Wed. Apr 24th, 2019

Living in space changes the body, but little

Living in space changes the body, but little


Astronaut Scott Kelly spent a year in space during which suffered physical, molecular and cognitive changes, but most of the variables remained stable or they returned to their base level after six months on Earth, According to a study published in the journal Science and collected by the agency Efe.

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The «Twins study» not only allowed to analyze the changes experienced by Scott for 340 days on the International Space Station (ISS) between 2015 and 2016, but also could compare with his twin brother, Mark, who remained on Earth, which is a very special.

The results "do not point to significant differences" in Scott's health, said experts from twelve universities, who formed ten teams to do as many studies covering aspects such as physiology, behavioral health, genomics or metabolism.

Furthermore, "given that most of the biological and human health variables remained stable or returned to the base level, these data suggest that human health can be maintained for the most part during this period (one year) of flight space, "according to a note by the American University of Texas.

Risks associated with space flight include exposure to radiation and microgravity, but until now it was not clear how they affect health during extended stays.

Today astronauts retired from NASA were subjected to numerous controls before, during and after the mission of Scott, who was 52 years old, whose samples were sent to Earth, fresh or frozen.

The experts identified changes such as decreased body mass, telomere lengthening, genome instability, distention of the carotid, alteration of ocular structure and microbiota, and some limited decline in cognitive performance, although a large part of these parameters returned to normality at home.

The biologist and genomist Mike Snyder of Standford University said in a telephone press conference, along with other responsible for the study, that "it is reassuring to know that when you return home, things will be, to a large extent, as before."

When the body is faced with a stressful environment it undergoes changes, "for example the immune system is activated", but "it is good to know that you can still function well, that things continue to function normally (...) and that everything will return to The normality".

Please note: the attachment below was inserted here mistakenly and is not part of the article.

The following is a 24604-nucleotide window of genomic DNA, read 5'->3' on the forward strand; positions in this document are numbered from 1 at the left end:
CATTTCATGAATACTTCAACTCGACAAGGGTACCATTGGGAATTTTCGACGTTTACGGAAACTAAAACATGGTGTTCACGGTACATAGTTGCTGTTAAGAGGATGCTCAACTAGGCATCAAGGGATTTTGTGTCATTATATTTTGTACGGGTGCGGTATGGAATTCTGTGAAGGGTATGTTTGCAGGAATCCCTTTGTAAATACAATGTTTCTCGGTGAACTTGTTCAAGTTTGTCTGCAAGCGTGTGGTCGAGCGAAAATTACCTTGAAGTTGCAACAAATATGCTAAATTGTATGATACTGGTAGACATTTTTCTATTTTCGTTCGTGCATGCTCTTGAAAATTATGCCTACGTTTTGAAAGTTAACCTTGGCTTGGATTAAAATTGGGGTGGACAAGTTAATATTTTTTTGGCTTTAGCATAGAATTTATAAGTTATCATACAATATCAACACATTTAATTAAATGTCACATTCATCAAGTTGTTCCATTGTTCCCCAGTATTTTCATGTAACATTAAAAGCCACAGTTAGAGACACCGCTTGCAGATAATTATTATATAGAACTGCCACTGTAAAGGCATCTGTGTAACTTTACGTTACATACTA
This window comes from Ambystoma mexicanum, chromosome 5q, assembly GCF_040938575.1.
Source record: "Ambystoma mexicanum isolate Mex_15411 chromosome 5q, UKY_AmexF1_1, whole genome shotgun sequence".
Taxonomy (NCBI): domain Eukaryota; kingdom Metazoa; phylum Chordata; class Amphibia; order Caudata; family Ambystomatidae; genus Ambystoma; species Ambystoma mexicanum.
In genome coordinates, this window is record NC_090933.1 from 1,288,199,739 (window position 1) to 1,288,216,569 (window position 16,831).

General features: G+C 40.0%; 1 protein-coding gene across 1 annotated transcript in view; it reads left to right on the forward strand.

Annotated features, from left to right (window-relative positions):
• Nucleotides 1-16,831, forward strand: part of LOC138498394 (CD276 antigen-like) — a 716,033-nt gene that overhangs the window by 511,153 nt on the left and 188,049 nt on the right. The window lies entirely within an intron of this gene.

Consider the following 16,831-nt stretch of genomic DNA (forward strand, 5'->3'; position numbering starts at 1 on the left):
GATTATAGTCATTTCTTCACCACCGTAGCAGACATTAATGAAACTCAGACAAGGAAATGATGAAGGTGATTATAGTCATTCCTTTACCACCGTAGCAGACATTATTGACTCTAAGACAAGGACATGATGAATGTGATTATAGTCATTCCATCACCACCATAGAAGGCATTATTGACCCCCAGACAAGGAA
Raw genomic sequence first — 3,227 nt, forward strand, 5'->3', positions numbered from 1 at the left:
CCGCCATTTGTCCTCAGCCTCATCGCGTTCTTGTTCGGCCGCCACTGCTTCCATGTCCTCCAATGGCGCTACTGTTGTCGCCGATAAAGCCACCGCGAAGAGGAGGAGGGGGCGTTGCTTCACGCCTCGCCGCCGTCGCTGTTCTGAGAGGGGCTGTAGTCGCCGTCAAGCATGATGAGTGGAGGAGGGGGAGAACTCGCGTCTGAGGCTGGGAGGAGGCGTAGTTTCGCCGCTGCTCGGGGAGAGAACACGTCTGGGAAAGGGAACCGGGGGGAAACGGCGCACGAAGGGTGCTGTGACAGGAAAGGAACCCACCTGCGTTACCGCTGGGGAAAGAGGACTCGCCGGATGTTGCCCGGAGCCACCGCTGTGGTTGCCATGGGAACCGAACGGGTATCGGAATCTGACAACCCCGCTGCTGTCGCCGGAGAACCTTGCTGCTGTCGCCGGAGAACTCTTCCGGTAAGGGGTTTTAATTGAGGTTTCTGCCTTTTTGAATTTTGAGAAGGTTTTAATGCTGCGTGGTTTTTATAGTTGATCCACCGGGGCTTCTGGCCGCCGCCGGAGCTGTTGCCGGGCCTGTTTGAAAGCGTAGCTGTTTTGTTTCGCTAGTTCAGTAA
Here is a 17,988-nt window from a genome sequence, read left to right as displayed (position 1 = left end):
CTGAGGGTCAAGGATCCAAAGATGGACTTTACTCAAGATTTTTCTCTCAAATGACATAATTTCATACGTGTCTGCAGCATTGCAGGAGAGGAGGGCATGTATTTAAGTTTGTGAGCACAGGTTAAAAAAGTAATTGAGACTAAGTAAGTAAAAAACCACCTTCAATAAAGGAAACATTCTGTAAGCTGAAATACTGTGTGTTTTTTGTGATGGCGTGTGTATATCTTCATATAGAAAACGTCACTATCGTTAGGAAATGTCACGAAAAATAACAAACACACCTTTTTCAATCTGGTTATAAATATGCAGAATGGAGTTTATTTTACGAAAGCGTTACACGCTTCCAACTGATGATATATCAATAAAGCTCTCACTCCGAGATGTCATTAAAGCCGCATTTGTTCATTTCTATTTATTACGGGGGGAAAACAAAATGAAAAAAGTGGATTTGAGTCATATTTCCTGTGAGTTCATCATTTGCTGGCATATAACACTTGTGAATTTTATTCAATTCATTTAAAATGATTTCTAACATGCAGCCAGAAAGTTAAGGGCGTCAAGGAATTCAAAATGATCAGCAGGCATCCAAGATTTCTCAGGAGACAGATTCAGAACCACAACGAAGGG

However, it is not known if any of the persistent changes are solely related to the space stay or how long they will last.

The immune system, according to preliminary data, responds appropriately in space, just as it does on Earth, in case a vaccine is needed - the flu was tested - during a long-term mission.

The team analyzed the telomeres (located at the ends of the genes and responsible for protecting their integrity), whose length has to do with aging and some associated risks such as cardiovascular disease or cancer.

The head of the team that analyzed age-related biomarkers, Susan M. Bailey of Colorado State University, said that "it was really surprising" to note that telomere lengthening occurred during the space stay.

Bailey joked that the lengthening of telomeres "Can not be seen as a source of youth and that people can expect to live longer because they are in space ", especially because after the return they suffered" a rapid shortening ".

Space flights, according to experts, are associated with stress due to lack of oxygen, increased inflammation and drastic changes in nutrients that affect gene expression.

Although Scott's DNA was not altered, changes in gene expression were noticed - the process by which DNA instructs cells to produce components such as proteins - especially those related to the immune system.

These changes can be attributed to Scott's stay in space, because although his brother also experienced modifications, they were not the same.

In any case, more than 90% of the genes that changed their activity levels "returned to normal" six months later, said a statement from Johns Hopkins Medicine.

The experts agreed in highlighting the importance of these results as a roadmap on the supposed health risks in future long-term space flights, for example to Mars, although they have their limitations due to the small size of the sample, so it is necessary to carry out more studies.

Andrew P. Feinberg, of the Johns Hopkins University, recalled that the study is published on the 58th anniversary of the first human space flight and highlighted the spirit of collaboration among so many scientists in this case, which was "an incredible journey" for them. EFE

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